On a recent Sunday afternoon, Spring Street was mostly quiet. But if you listened hard and long enough, you could have heard the entire Good News for People Who Love Bad News album by the indie rock band Modest Mouse twinkling through the open windows of Sweet Radish, a new gluten-free bakery that just opened on the corner. Across the street, a man in paint-splattered pants who was renovating a house bummed a cigarette from a woman playing with her phone at a bus stop. Up the street, a body piercing parlor is about to open near the Continuum skate shop. A block further is First Class Cuts, a small barbershop made out of bricks with a spray-painted mural on its side that’s out-of-place nature has probably launched a thousand selfies. Behind it, a newish three-story modern town home with frosted glass and a roof deck is selling for $600,000. This is Cannonborough-Elliottborough, a diverse, high-density residential neighborhood that’s sometimes called the gateway to Charleston’s peninsula.
There’s a running debate in this onetime wetland that’s now a unique neighborhood home to corner stores, bakeries, yoga studios, hipsters, art galleries, older black families, religious institutions, and Charleston singles that run from the dilapidated to the decadent. Is it downtown? The demarcation lines are clear. The bustling Crosstown is its northern border, Morris Street boxes it in to the South with President Street its eastern boundary, and King Street to the West.
For Mary Miller, a retired science reference librarian who has lived on the 50 block of Bogard Street since 2005, it doesn’t feel like she lives “downtown.” She’s having a morning coffee with her friend Peggy Clement at Brown’s Court Bakery on St. Philip Street. The bakery is near Warehouse, a hip, new restaurant recently featured in The Week magazine. Clement grew up in the neighborhood and used to sell popcorn and ice cream at a five-and-dime store nearby. She had a hard time finding Brown’s Court that morning — the neighborhood looks so different each time she comes back. In the 1950s and ’60s she lived on Coming Street when it was a middle-class black neighborhood and the schools were segregated. Her family paid $6,000 for their house back then, and it last sold, Clement says, for more than half a million. She doesn’t live here anymore, but each time she comes through for a visit she’s taken aback.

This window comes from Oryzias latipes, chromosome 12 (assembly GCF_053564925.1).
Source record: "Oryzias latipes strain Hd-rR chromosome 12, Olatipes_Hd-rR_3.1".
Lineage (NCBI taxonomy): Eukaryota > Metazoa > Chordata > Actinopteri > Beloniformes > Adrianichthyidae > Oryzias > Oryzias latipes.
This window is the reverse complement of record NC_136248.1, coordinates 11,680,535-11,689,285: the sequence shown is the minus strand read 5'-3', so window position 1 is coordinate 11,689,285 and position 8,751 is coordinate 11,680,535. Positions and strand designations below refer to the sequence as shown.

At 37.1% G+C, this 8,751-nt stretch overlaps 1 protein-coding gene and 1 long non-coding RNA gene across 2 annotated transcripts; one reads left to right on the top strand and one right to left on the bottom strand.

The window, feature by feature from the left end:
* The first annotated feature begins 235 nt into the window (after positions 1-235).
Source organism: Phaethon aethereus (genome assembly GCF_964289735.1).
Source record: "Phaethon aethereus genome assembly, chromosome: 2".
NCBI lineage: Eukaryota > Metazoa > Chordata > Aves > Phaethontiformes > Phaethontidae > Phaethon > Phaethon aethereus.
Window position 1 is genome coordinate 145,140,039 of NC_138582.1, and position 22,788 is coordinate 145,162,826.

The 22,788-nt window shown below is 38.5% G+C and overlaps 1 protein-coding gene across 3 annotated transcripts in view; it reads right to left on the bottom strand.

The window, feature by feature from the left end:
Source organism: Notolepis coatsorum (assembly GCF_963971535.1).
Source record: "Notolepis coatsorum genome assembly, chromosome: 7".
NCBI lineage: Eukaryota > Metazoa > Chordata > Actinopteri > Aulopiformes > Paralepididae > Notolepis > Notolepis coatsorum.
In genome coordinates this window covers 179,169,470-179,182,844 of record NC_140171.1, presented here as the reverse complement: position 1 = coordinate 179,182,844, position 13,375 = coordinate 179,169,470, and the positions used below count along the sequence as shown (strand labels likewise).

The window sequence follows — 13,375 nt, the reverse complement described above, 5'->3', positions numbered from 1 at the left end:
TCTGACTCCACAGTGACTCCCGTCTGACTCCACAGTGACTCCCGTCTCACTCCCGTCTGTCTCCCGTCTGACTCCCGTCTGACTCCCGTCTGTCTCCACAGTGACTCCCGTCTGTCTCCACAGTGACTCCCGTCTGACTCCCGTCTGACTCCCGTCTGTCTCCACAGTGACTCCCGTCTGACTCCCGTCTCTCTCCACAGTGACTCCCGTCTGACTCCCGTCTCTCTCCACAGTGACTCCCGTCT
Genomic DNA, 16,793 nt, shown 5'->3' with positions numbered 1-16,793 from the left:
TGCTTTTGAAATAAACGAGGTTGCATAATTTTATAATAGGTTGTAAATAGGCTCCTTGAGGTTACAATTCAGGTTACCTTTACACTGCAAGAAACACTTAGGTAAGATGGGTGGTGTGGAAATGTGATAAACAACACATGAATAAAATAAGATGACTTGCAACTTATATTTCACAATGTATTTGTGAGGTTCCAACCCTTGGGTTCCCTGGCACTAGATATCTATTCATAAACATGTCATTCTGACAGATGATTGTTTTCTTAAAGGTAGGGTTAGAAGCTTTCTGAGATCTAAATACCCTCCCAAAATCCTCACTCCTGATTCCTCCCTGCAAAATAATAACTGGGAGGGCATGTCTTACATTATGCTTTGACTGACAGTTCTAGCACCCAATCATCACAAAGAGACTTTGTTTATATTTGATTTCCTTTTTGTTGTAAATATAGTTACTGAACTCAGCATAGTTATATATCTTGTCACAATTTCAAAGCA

“It’s just a whole different mentality,” she says. “It’s changing. I don’t like to come down too much. But what can you do? What are you going to do?”
Cannonborough-Elliottborough might not necessarily be changing as much as it’s already changed. And it depends on how far back you want to go when trying to notch a mark on its shifting demographics.
Take the story of Chris Maloney, a middle-aged businessman in a fedora who runs an online vintage clothing company among other ventures and says he was basically “the only white dude” when he moved into a house on St. Philip Street in 1997. Back then almost every house on the street was vacant or boarded up, and as a woodworker he didn’t have a problem fixing up his own. These days nearly every house on his street is occupied.
Cannonborough and Elliotborough are two neighborhoods that function as one in the Old City Historic District.
“They still call the neighborhood transitional. I don’t understand that,” he says in a coffee shop, scrolling through his iPhone for city emails about a proposed parking garage in the neighborhood that he’s not too happy about. “It transitioned. It’s transitioning again.”
Maloney is talking about the influx of college kids. This fall, about a dozen neighborhood residents sounded off during a Charleston City Council meeting, running a train on town leaders with personal anecdotes about the Animal House atmosphere of the neighborhood’s nightlife. Many attributed it to the proliferation of area bars staying open until 2 a.m. and the drunken hijinks that occur in the wild hours after last call. One evening during this fall semester a parade of young bros loudly marched to and from a house party dressed in togas. Beer cans often litter the street, and that ubiquitous college town “WOOO!” fills the late-night hours from Thursday through Saturday. One early morning in September, a police officer had to wake up a young man who was passed out in the middle of busy Spring Street and couldn’t remember where he lived. But there’s a subtext to such talk about what time local bars should close: more college students are living in Cannonborough-Elliottborough than in years past, and more of them are slowly making their way north as rental properties become available and affordable.